One of the most pernicious things the advocates of various deviancies and social pathologies are fond of doing in finding morally corrupt alleged “clergy” and getting them to endorse whatever perversion is in vogue. We’ve seen the homosexual marriage fascists to this with tortured explanations of how the Old Testament ban on sodomy doesn’t really mean sodomy but rather being rude to strangers. Keep in mind, if you believe this you have to believe that you have suddenly discovered a truth that was hidden to Jews of Palestine before the Christian era.
Now Planned Parenthood has weighed in, seeking to make abortion not a grievous moral wrong but rather something that is no big deal in the eyes of the Almighty:
This is bonkers on a couple of letters. There is a saying in theological exegesis, “text without context is a pretext.” Murder really isn’t mentioned in the Gospels, other than perhaps approvingly. Take, for instance, the Parable of the Talents found in Luke 19. How does it end:
But those enemies of mine who did not want me to be king over them—bring them here and kill them in front of me.
Is Scripture sanctioning murder? Or is it even ambivalent on the subject? No. Because Scripture operates within the cultural context of the time in which it was developed. Murder was against the Decalogue. Homosexuality was proscribed. Scripture doesn’t need to speak to those issues because they were givens.
Secondly, and even more significantly, we need to read the whole Bible with reference to the approach of Jesus. To be a Christian is to be a Jesus-person: one whose life is based on his priorities, not on the priorities of subsequent theologians. And when we look at Jesus, we notice that he welcomed everyone who came to him, including those people that the (one-God worshipping) religious leaders rejected – and that Jesus said absolutely nothing about idols in any of the four Gospels. Conservative theologians, many of whom are friends of mine, often miss this point in the cut-and-thrust of debate, but for those who love Jesus, it should be at the very heart of the discussion.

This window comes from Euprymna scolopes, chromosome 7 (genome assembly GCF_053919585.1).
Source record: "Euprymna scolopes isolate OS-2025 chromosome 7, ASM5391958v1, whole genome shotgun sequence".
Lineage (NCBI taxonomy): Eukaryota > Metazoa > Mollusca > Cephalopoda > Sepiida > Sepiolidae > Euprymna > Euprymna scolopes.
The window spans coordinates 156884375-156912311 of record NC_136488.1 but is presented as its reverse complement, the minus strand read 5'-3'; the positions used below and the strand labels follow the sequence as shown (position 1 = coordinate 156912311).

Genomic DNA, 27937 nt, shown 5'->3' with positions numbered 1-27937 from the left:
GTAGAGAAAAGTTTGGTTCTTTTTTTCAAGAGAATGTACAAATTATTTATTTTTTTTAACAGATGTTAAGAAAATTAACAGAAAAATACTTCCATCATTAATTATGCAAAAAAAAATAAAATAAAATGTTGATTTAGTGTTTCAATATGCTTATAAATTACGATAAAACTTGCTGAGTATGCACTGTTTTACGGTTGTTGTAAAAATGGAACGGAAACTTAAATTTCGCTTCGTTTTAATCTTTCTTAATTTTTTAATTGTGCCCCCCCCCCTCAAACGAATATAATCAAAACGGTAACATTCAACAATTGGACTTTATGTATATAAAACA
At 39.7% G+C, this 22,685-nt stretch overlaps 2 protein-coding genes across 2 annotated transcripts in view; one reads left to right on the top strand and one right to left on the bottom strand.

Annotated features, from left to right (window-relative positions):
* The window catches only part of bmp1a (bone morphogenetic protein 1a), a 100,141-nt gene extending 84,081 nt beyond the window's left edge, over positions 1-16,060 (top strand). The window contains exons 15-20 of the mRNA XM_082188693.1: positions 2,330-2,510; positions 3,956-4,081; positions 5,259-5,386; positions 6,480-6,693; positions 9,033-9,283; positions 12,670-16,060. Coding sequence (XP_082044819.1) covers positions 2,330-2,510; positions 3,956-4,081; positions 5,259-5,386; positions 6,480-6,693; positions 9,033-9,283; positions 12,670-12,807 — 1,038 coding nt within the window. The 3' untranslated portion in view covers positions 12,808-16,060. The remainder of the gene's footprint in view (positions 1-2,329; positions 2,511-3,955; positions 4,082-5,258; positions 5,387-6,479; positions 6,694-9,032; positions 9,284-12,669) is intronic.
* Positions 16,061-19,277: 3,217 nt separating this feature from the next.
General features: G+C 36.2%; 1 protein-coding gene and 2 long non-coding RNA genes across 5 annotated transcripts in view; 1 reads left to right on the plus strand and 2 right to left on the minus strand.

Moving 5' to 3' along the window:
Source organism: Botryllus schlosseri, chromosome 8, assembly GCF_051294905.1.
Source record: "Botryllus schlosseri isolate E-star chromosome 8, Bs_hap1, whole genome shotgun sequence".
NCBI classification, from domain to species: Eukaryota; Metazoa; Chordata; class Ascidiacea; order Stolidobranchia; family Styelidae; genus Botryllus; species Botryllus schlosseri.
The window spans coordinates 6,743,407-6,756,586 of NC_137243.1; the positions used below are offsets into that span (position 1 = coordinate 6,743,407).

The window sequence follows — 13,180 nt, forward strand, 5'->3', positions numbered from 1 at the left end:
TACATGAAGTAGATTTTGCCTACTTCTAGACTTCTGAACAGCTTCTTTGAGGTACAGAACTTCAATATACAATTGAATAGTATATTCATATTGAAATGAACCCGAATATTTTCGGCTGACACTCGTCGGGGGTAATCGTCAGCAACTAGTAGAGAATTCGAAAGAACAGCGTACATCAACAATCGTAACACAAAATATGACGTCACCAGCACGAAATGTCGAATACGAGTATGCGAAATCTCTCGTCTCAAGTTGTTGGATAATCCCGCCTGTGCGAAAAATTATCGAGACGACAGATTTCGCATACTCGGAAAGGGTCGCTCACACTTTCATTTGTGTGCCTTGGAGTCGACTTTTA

Jesus had no problem with idolatry.
He included everyone, however many gods they worshipped.
If we want to be like him, then we should adopt the same inclusive approach.
Even more brilliant is an essay by Lutheran pastor Peter Speckard:
Now imagine all those problems solved with one simple innovation. The answer: temple prostitution.
I know, I know. Outrageous and offensive. I can hear readers already dismissing the idea out of hand. And I admit that we may not be ready for it quite yet. But please hear me out on this.
First off, let’s address the common objections. Sure, there are a handful of Bible verses that might seem to condemn the practice. But all the condemnation of temple prostitution involves pagan practices or worship of false gods. The objectionable thing is the idolatry, not the physical act itself. Sanctified, faithful prostitution in service of the true God is a new thing. The Biblical writers never foresaw or contemplated sanctified, faithful, God-pleasing prostitution in the churches and thus never wrote about it. Attempts to find a Biblical injunction against the practice therefore fall short.